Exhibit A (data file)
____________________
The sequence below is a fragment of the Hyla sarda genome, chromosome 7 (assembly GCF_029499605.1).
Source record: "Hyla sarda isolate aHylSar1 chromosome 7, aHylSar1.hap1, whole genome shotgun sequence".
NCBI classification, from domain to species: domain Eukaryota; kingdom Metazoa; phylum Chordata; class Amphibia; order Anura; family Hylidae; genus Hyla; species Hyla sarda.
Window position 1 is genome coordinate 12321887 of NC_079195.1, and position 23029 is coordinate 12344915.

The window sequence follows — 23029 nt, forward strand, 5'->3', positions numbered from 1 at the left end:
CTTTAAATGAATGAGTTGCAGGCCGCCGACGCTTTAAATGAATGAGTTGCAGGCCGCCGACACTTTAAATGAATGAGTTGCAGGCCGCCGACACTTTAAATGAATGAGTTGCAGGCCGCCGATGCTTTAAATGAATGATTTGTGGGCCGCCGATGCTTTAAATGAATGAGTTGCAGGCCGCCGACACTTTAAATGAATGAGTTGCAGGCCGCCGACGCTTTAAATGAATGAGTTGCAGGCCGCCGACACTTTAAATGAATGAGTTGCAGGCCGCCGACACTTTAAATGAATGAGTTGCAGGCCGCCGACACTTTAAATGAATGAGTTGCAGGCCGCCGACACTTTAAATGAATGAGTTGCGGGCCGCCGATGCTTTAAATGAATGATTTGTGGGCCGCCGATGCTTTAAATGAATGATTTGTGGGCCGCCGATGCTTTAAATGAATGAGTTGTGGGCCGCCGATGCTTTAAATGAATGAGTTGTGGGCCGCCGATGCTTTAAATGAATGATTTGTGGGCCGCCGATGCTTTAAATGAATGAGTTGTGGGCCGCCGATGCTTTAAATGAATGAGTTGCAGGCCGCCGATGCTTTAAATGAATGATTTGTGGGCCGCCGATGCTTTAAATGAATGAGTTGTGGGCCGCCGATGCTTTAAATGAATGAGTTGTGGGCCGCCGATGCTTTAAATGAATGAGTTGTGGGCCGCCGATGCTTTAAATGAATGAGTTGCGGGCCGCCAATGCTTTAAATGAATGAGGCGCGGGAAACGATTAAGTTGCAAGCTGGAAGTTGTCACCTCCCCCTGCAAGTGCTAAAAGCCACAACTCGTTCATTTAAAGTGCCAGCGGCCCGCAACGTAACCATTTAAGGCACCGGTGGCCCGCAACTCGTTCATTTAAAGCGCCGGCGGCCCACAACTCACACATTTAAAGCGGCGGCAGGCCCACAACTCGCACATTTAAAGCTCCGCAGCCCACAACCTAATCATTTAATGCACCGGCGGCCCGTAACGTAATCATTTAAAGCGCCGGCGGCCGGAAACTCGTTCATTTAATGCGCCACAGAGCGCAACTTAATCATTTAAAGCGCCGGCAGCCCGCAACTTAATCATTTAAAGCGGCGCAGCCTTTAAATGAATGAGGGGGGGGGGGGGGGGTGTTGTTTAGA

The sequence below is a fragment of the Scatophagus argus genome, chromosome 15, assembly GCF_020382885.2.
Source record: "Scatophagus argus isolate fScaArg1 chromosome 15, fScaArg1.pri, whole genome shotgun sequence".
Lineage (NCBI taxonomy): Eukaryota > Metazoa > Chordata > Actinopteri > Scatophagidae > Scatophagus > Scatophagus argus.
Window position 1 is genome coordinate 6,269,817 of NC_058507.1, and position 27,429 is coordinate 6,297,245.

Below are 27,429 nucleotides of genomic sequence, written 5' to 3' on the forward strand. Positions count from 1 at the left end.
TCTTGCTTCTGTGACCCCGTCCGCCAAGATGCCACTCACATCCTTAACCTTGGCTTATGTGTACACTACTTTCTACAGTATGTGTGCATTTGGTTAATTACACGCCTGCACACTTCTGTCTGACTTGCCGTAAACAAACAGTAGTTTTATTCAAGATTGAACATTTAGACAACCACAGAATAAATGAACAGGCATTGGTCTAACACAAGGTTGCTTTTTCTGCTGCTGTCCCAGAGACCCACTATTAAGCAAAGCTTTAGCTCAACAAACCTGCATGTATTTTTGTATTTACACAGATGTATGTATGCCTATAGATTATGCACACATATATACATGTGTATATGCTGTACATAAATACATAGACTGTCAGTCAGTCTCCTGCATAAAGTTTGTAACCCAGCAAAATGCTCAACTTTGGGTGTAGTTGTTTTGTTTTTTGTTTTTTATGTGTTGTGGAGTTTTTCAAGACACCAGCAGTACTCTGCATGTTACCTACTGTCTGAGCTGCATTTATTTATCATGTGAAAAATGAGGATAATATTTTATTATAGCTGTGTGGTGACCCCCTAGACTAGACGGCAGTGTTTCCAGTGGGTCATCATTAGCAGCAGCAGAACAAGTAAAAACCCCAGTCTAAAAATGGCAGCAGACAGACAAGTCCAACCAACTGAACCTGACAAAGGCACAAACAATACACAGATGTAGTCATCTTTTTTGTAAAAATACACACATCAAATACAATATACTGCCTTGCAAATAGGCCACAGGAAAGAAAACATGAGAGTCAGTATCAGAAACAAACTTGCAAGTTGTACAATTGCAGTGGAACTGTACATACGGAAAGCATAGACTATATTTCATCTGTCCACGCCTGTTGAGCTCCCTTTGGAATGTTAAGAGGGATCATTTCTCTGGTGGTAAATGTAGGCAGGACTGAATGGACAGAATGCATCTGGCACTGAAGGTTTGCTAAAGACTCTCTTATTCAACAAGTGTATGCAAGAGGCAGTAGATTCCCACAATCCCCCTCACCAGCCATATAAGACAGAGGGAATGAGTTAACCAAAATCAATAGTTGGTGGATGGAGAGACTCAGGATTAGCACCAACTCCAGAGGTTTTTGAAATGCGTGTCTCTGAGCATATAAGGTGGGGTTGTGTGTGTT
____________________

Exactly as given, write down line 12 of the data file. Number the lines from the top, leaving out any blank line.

TCTTGCTTCTGTGACCCCGTCCGCCAAGATGCCACTCACATCCTTAACCTTGGCTTATGTGTACACTACTTTCTACAGTATGTGTGCATTTGGTTAATTACACGCCTGCACACTTCTGTCTGACTTGCCGTAAACAAACAGTAGTTTTATTCAAGATTGAACATTTAGACAACCACAGAATAAATGAACAGGCATTGGTCTAACACAAGGTTGCTTTTTCTGCTGCTGTCCCAGAGACCCACTATTAAGCAAAGCTTTAGCTCAACAAACCTGCATGTATTTTTGTATTTACACAGATGTATGTATGCCTATAGATTATGCACACATATATACATGTGTATATGCTGTACATAAATACATAGACTGTCAGTCAGTCTCCTGCATAAAGTTTGTAACCCAGCAAAATGCTCAACTTTGGGTGTAGTTGTTTTGTTTTTTGTTTTTTATGTGTTGTGGAGTTTTTCAAGACACCAGCAGTACTCTGCATGTTACCTACTGTCTGAGCTGCATTTATTTATCATGTGAAAAATGAGGATAATATTTTATTATAGCTGTGTGGTGACCCCCTAGACTAGACGGCAGTGTTTCCAGTGGGTCATCATTAGCAGCAGCAGAACAAGTAAAAACCCCAGTCTAAAAATGGCAGCAGACAGACAAGTCCAACCAACTGAACCTGACAAAGGCACAAACAATACACAGATGTAGTCATCTTTTTTGTAAAAATACACACATCAAATACAATATACTGCCTTGCAAATAGGCCACAGGAAAGAAAACATGAGAGTCAGTATCAGAAACAAACTTGCAAGTTGTACAATTGCAGTGGAACTGTACATACGGAAAGCATAGACTATATTTCATCTGTCCACGCCTGTTGAGCTCCCTTTGGAATGTTAAGAGGGATCATTTCTCTGGTGGTAAATGTAGGCAGGACTGAATGGACAGAATGCATCTGGCACTGAAGGTTTGCTAAAGACTCTCTTATTCAACAAGTGTATGCAAGAGGCAGTAGATTCCCACAATCCCCCTCACCAGCCATATAAGACAGAGGGAATGAGTTAACCAAAATCAATAGTTGGTGGATGGAGAGACTCAGGATTAGCACCAACTCCAGAGGTTTTTGAAATGCGTGTCTCTGAGCATATAAGGTGGGGTTGTGTGTGTT